Digestive Disease Week

Digestive Disease Week

Source:

Smith PJ, et al. Abstract 405. Presented at: Digestive Disease Week. May 21-24, 2022; San Diego (hybrid meeting).

Disclosures: Smith reports no relevant financial disclosures.
May 24, 2022
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Researchers observe no difference between subcutaneous and IV infliximab treatment in IBD

Source:

Smith PJ, et al. Abstract 405. Presented at: Digestive Disease Week. May 21-24, 2022; San Diego (hybrid meeting).

Disclosures: Smith reports no relevant financial disclosures.
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SAN DIEGO — Subcutaneous infliximab maintained remission among patients with inflammatory bowel disease who switched from IV dosing, according to research presented at Digestive Disease Week 2022.

“A subcutaneous (SC) formulation of infliximab (IFX) has recently been shown to be as effective as IV IFX in a randomized trial, but there are no real-world data to support elective switching,” Philip J. Smith, MD, a consultant luminal gastroenterologist and honorary senior lecturer at the University of Liverpool and Royal Liverpool Hospital in the United Kingdom, and colleagues wrote. “We aimed to assess the effectiveness of an elective switching program from IV to SC IFX.”

IV bags
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In a retrospective, multicenter cohort study, Smith and colleagues evaluated 184 patients (mean age, 39.6 years; 102 men) with IBD (118 Crohn’s disease, 60 ulcerative colitis and 6 IBD-unclassified) who switched from IV IFX to SC IFX since April 2020. Investigators monitored disease activity using Harvey-Bradshaw Index (HBI) and simple clinical colitis activity index (SCCAI), as well as fecal calprotectin, C-reactive protein and IFX levels at 3 months, 6 months and 12 months. Patient satisfaction was also evaluated.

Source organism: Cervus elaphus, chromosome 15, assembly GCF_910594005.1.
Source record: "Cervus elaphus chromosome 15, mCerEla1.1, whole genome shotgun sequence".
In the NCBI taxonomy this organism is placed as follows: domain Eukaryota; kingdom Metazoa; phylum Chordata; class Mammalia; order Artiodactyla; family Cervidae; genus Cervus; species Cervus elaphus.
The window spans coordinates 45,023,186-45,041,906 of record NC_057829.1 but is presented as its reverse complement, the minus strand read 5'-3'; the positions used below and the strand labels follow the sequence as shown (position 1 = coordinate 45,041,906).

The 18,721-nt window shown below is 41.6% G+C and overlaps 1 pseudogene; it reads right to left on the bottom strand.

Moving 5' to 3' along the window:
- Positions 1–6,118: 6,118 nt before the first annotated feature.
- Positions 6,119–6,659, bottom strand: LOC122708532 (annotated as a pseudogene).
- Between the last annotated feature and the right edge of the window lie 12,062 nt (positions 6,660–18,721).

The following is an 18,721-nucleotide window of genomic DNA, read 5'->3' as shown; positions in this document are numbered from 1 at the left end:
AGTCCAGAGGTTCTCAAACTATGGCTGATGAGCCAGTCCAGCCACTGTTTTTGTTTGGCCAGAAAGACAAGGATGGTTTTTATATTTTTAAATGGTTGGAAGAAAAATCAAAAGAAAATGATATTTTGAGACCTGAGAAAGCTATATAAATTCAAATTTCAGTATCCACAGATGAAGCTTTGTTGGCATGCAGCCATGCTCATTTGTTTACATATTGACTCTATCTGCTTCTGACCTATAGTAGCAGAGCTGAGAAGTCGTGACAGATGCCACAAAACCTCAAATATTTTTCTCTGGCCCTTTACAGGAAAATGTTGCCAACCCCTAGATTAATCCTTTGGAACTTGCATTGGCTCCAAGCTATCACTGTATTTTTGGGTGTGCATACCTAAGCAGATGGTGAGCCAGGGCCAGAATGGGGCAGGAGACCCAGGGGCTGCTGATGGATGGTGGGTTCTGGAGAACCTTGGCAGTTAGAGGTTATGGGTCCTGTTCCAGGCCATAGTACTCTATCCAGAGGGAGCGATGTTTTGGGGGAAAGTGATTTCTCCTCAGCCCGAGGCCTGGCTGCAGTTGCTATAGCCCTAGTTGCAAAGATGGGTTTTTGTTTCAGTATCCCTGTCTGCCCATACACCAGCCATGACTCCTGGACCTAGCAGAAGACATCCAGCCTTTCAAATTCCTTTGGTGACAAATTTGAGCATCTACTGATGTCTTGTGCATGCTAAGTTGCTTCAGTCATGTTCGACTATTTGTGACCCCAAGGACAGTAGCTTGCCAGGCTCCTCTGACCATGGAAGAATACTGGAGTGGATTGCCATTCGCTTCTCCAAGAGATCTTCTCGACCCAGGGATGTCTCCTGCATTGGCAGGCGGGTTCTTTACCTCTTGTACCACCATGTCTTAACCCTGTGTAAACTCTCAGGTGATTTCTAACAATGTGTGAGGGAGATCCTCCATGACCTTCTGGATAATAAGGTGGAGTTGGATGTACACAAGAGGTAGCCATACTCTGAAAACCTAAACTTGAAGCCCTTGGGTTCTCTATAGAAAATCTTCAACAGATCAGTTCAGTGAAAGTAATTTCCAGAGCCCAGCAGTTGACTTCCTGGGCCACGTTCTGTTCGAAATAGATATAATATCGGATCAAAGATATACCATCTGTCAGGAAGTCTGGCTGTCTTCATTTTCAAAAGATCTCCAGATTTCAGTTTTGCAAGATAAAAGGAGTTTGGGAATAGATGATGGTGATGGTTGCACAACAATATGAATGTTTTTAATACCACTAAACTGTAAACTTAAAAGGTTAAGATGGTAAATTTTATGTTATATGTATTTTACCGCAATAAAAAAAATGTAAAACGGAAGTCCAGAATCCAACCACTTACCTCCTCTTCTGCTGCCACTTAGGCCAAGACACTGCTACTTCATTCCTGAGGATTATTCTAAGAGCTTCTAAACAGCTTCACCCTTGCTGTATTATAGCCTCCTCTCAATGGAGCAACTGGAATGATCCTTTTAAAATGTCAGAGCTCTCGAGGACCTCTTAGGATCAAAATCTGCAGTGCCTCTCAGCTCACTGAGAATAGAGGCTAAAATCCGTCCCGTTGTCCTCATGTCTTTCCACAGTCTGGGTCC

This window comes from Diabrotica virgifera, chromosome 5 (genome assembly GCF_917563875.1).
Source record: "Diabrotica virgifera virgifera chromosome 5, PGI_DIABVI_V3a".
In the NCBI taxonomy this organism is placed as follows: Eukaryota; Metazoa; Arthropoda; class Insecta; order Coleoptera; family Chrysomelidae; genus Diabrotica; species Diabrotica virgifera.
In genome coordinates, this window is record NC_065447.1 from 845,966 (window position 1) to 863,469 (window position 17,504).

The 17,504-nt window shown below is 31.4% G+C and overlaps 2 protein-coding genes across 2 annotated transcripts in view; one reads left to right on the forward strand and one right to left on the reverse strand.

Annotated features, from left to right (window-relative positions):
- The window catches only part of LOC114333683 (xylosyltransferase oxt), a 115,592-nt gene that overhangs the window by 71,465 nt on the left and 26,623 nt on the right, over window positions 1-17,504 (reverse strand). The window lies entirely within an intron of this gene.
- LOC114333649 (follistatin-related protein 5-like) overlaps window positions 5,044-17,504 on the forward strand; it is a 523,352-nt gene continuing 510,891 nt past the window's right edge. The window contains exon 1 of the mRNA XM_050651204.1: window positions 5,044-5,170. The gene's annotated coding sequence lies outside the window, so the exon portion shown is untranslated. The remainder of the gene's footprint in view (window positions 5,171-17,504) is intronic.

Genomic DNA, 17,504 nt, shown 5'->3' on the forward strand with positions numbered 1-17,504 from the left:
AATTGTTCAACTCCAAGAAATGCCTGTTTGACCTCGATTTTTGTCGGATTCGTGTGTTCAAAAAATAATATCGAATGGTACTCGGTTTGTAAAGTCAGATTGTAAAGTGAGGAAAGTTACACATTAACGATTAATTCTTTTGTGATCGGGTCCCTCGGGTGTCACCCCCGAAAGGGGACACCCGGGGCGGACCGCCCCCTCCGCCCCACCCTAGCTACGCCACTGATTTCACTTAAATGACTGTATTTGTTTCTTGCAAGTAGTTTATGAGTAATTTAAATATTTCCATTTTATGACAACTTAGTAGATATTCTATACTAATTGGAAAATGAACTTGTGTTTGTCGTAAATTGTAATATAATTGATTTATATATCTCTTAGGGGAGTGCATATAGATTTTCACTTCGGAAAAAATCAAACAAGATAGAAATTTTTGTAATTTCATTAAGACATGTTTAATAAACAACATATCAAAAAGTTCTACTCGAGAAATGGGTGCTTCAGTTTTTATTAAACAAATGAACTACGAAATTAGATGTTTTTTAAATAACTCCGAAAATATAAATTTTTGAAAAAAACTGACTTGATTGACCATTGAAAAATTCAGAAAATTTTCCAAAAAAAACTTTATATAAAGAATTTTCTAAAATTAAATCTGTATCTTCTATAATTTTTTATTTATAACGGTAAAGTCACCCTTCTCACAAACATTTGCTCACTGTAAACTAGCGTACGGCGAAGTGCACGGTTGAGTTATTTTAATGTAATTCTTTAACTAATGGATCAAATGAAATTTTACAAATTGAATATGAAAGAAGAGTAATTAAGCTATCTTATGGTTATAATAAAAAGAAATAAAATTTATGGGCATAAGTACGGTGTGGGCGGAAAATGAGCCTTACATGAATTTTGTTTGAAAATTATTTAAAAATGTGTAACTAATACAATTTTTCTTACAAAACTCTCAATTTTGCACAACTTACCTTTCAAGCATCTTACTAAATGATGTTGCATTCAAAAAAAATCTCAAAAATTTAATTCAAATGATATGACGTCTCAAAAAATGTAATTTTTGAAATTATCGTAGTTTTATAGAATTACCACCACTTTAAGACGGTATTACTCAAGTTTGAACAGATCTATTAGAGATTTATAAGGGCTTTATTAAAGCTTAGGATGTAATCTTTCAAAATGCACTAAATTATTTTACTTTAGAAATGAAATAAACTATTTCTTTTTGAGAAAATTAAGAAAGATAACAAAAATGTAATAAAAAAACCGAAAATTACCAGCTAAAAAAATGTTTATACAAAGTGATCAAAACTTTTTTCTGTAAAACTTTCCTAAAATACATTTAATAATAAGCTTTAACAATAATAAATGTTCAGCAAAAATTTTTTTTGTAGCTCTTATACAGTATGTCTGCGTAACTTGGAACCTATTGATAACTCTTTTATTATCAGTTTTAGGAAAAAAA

Patients dosed with IV IFX 5 mg/kg every 8 weeks switched to SC IFX 120 mg every other week, followed by patients dosed with 6 mg/kg or 4 mg/kg weekly to either every other week or weekly SC dosing. A total of 157 patients were switched to every other week dosing.

From baseline to 12-months post-switch, HBI, SCCAI and fecal calprotectin remained stable (P > .05), and CRP improved at both 3 months and 12 months (P < .05). Mean IFX levels increased from baseline to 3 months (9.4 ug/mL vs. 15 u/mL) and remained elevated between 6 months and 12 months (15.1 ug/mL and 16.1 ug/mL). Researchers observed no difference between patients of differing weights or treatment regimens, and no serious adverse events were reported.

Compared with IV IFX, 85.2% of patients reported being happier on SC IFX, 88.6% felt at least the same or better, 92% thought SC IFX was easy to use and 86.4% felt safe.

“SC IFX is effective at maintaining remission in IBD patients who switched from IV to SC IFX with no evidence of inferiority at 12-months follow-up,” Smith concluded. “There is a significant increase in IFX levels from baseline to 3 months, which is maintained to 12 months post-switch. SC IFX appears to be safe with low rates of adverse events and is well tolerated by patients.”